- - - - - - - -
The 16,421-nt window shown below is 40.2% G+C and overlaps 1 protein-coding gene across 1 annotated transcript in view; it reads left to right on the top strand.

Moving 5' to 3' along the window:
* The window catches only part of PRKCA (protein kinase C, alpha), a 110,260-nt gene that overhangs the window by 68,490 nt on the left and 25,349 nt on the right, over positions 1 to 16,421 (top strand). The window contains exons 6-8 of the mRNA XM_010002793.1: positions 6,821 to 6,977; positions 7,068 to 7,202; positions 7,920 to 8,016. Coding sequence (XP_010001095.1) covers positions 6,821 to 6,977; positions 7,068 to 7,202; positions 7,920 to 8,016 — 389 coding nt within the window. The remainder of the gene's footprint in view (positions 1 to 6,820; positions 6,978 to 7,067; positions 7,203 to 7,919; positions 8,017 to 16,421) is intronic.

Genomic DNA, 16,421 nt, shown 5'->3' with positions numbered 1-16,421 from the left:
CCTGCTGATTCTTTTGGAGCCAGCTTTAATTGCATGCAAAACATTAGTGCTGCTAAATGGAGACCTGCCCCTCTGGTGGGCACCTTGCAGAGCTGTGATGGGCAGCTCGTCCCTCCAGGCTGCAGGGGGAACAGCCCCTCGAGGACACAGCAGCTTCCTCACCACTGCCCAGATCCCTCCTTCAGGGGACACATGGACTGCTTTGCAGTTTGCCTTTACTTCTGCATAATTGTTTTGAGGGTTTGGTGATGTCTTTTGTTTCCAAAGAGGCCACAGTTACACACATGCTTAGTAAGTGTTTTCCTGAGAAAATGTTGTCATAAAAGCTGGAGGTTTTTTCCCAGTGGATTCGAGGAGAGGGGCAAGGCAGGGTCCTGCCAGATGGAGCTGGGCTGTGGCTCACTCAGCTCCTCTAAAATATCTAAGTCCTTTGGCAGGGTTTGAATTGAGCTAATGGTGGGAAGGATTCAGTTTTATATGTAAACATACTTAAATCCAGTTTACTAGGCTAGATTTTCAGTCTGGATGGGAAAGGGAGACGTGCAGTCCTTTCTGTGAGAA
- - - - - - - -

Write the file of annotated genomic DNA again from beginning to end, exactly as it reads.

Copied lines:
The 16,421-nt window shown below is 40.2% G+C and overlaps 1 protein-coding gene across 1 annotated transcript in view; it reads left to right on the top strand.

Moving 5' to 3' along the window:
* The window catches only part of PRKCA (protein kinase C, alpha), a 110,260-nt gene that overhangs the window by 68,490 nt on the left and 25,349 nt on the right, over positions 1 to 16,421 (top strand). The window contains exons 6-8 of the mRNA XM_010002793.1: positions 6,821 to 6,977; positions 7,068 to 7,202; positions 7,920 to 8,016. Coding sequence (XP_010001095.1) covers positions 6,821 to 6,977; positions 7,068 to 7,202; positions 7,920 to 8,016 — 389 coding nt within the window. The remainder of the gene's footprint in view (positions 1 to 6,820; positions 6,978 to 7,067; positions 7,203 to 7,919; positions 8,017 to 16,421) is intronic.

Genomic DNA, 16,421 nt, shown 5'->3' with positions numbered 1-16,421 from the left:
CCTGCTGATTCTTTTGGAGCCAGCTTTAATTGCATGCAAAACATTAGTGCTGCTAAATGGAGACCTGCCCCTCTGGTGGGCACCTTGCAGAGCTGTGATGGGCAGCTCGTCCCTCCAGGCTGCAGGGGGAACAGCCCCTCGAGGACACAGCAGCTTCCTCACCACTGCCCAGATCCCTCCTTCAGGGGACACATGGACTGCTTTGCAGTTTGCCTTTACTTCTGCATAATTGTTTTGAGGGTTTGGTGATGTCTTTTGTTTCCAAAGAGGCCACAGTTACACACATGCTTAGTAAGTGTTTTCCTGAGAAAATGTTGTCATAAAAGCTGGAGGTTTTTTCCCAGTGGATTCGAGGAGAGGGGCAAGGCAGGGTCCTGCCAGATGGAGCTGGGCTGTGGCTCACTCAGCTCCTCTAAAATATCTAAGTCCTTTGGCAGGGTTTGAATTGAGCTAATGGTGGGAAGGATTCAGTTTTATATGTAAACATACTTAAATCCAGTTTACTAGGCTAGATTTTCAGTCTGGATGGGAAAGGGAGACGTGCAGTCCTTTCTGTGAGAA